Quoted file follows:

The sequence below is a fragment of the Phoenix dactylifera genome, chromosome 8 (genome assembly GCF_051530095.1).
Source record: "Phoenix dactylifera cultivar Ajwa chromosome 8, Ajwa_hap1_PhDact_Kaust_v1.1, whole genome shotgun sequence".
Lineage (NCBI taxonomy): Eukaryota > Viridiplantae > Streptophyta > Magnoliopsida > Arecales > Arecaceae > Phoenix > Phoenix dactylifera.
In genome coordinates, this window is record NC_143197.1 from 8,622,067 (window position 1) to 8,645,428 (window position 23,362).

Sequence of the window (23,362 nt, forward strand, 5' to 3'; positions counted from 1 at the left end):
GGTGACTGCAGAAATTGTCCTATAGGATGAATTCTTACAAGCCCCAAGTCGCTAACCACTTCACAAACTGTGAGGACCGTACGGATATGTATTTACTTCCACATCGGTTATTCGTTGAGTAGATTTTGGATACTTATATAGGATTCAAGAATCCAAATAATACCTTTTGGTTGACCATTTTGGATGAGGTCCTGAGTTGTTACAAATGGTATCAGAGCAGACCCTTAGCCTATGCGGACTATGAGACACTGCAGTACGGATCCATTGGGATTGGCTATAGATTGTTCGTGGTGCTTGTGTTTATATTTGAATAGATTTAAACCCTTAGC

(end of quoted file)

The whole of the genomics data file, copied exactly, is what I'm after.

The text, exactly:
The sequence below is a fragment of the Phoenix dactylifera genome, chromosome 8 (genome assembly GCF_051530095.1).
Source record: "Phoenix dactylifera cultivar Ajwa chromosome 8, Ajwa_hap1_PhDact_Kaust_v1.1, whole genome shotgun sequence".
Lineage (NCBI taxonomy): Eukaryota > Viridiplantae > Streptophyta > Magnoliopsida > Arecales > Arecaceae > Phoenix > Phoenix dactylifera.
In genome coordinates, this window is record NC_143197.1 from 8,622,067 (window position 1) to 8,645,428 (window position 23,362).

Sequence of the window (23,362 nt, forward strand, 5' to 3'; positions counted from 1 at the left end):
GGTGACTGCAGAAATTGTCCTATAGGATGAATTCTTACAAGCCCCAAGTCGCTAACCACTTCACAAACTGTGAGGACCGTACGGATATGTATTTACTTCCACATCGGTTATTCGTTGAGTAGATTTTGGATACTTATATAGGATTCAAGAATCCAAATAATACCTTTTGGTTGACCATTTTGGATGAGGTCCTGAGTTGTTACAAATGGTATCAGAGCAGACCCTTAGCCTATGCGGACTATGAGACACTGCAGTACGGATCCATTGGGATTGGCTATAGATTGTTCGTGGTGCTTGTGTTTATATTTGAATAGATTTAAACCCTTAGC